THERE is something in that little word “home” which lifts the heart into the throat, and ever excites intense emotion in the British soldier on service. Let, for instance, but the bugle of a light regiment play “Home, sweet home,” and you will perceive an uneasiness creep into every chatting circle; and then silence will ensure, and many a head will be turned aside from the watchfire to listen to that air, which perhaps more than any other, conjures up in the mind’s-eye of all of us the comforts of dear Old England. – Letter from the Camp.

“The Seventh day is the Sabbath of the Lord thy God,”
“Six days shalt thou labour, and do all that thou hast to do.”


“Frank’s Sunday Coat.” – This very interesting narrative has now been reprinted, with five beautiful illustrations.* We recommend it to the perusal of every working-man. If all our readers will follow Frank’s example during the Fifty-two Sundays of 1861, we feel assured that they will be happier, healthier, and wealthier.
*One of the Series of ‘ILLUSTRATED TACTICS.’ Price Threepence each. No. 9, Paternoster Row. E.C.

My rest is in Heaven, my rest is not here,
Then why should I murmur when trials are near?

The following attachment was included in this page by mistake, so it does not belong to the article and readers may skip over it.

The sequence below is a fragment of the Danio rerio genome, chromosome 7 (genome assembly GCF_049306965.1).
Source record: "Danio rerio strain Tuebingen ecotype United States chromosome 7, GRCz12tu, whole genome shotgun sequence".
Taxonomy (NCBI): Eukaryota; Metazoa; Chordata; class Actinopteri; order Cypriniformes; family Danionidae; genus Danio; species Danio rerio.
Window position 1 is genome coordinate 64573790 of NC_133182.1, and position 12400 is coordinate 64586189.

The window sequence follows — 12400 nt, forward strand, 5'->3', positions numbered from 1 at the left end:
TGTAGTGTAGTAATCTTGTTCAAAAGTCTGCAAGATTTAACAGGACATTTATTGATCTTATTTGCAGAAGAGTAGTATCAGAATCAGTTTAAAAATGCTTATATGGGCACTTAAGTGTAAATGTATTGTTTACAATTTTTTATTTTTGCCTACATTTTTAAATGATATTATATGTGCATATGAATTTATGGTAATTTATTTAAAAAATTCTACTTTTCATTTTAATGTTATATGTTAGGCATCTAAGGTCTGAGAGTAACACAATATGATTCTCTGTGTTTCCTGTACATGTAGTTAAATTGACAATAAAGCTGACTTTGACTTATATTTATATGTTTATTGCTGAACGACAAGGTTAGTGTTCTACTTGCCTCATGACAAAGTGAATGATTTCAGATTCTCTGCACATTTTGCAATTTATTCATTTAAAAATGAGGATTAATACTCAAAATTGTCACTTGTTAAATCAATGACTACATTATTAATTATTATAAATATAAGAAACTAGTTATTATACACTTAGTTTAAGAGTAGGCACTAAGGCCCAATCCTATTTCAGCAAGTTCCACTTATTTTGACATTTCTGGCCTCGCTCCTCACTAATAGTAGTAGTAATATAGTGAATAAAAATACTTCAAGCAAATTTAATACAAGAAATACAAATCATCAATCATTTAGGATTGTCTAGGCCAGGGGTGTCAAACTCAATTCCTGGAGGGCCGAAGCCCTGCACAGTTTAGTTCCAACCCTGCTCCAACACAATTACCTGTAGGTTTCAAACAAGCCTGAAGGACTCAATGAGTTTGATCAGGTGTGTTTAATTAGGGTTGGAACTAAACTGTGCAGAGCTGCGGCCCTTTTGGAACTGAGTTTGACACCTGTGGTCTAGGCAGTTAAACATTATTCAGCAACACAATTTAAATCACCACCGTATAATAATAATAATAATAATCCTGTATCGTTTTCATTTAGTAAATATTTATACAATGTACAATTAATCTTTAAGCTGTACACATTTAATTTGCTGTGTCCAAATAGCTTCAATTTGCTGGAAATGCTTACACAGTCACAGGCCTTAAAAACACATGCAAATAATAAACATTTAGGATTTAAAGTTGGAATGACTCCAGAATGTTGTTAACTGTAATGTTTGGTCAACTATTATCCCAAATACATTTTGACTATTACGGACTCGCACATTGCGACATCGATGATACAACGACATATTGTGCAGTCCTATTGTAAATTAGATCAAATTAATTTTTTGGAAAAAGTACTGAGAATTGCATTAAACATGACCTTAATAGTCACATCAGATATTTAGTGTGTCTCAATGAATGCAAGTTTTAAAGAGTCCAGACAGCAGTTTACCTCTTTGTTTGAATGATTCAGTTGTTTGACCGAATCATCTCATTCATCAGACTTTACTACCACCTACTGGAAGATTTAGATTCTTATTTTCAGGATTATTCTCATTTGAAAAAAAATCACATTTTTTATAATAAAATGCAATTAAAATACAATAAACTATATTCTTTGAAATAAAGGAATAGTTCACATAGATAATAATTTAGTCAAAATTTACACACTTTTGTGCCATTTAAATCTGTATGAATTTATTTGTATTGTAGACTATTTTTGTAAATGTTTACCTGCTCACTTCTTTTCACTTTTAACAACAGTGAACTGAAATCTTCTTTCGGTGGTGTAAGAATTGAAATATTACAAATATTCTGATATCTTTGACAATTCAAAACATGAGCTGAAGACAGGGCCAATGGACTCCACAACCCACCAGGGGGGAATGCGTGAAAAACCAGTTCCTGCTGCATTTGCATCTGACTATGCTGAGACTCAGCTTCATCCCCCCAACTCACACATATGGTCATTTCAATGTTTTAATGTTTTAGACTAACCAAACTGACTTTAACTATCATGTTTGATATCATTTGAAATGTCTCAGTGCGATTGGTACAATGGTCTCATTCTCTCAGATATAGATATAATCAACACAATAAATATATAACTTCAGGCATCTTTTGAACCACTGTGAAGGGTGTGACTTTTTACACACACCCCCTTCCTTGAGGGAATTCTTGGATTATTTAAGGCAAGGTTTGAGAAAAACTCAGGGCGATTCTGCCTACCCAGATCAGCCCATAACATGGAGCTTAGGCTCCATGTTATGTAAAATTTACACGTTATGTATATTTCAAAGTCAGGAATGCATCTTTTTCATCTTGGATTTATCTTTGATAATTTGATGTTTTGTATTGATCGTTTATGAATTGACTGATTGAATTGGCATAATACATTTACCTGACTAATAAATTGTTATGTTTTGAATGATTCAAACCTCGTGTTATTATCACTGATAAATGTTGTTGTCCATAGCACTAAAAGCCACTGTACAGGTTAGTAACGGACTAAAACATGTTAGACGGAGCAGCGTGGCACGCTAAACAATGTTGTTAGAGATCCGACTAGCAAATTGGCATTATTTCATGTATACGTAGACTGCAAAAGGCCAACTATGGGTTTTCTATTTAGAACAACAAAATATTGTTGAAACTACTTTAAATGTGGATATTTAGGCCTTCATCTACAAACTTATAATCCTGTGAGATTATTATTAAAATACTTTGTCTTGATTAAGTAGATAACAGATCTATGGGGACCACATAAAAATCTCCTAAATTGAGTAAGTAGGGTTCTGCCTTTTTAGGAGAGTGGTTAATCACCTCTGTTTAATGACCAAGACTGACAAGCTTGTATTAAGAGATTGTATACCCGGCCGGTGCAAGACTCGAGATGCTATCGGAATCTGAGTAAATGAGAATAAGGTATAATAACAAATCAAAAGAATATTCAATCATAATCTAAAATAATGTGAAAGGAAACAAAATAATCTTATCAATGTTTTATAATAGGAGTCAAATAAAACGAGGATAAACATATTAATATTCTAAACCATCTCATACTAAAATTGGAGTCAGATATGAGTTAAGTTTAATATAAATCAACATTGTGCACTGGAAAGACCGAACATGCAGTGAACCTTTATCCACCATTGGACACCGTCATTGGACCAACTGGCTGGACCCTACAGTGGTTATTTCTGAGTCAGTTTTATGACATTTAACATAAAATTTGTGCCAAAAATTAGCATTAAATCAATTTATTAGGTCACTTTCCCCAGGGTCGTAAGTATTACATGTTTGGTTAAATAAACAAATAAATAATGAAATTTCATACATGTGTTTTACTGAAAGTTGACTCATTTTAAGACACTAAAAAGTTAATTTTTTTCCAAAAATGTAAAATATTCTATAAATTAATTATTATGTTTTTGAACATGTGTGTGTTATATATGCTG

Be hush’d, my dark spirit, - the worst that can come,
But shortens thy journey, and hastens thee home.
Home, home, sweet home, - Receive me, dear Saviour,
in glory at home.
It is not for me to be seeking my bliss,
And building my hope in a region like this;
I look for a city which hands have not pil’d,
I pant for a country by sin undefil’d.
Home, home, sweet home, &c.
The thorn and the thistle around me may grow
I would not lie down upon roses below;
I ask not my portion, I seek not my rest,
Till I find it for ever in Jesus’s breast.
Home, home, sweet home, &c.
Let doubt, then, or danger my progress oppose,
They only make Heaven more sweet at the close;
Come joy, or come sorrow, whate’er may befall,
One hour with my God will make up for it all.
Home, home, sweet home, &c.


The Publisher will forward packets of the “British Workman” to any part of the United Kingdom, the Channel Islands, the Shetland and Orkney Isles, POST FREE, as under:-

4 copies for 4d., or for one year 4s.
8 “ 8d., “ 8s.
12 “ 1s. 0d., “ 12s.
16 “ 1s. 4d., “ 16s.
20 “ 1s. 8d., “ 20s.
24 “ 2s. 0d., “ 24s.
50 “ 4s. 2d., “ 50s. } Must be paid in Advance.

Orders to be addressed to MR. SAMUEL W. PARTRIDGE, No. 9, Paternoster Row, London. E.C.

Now ready, the YEARLY PART of the “British Workman,” for 1860. Price 1s. 6d. Also the VOLUME, bound in cloth, containing the Complete Edition from the commencement. Price 9s. ; gilt edges, 10s. 6d.

In our next number we shall offer TWENTY VOLUMES as PRIZES for the best specimens of Writing by Working-men, of twenty different occupations.

London: GEORGE WATSON, Printer, Kirby St., Hatton Garden.

London : Published monthly, at the Office, No.9, PATERNOSTER ROW : also by W. TWEEDIE, 337, Strand, and A. W. BENNETT, 5, Bishopsgate Street Without.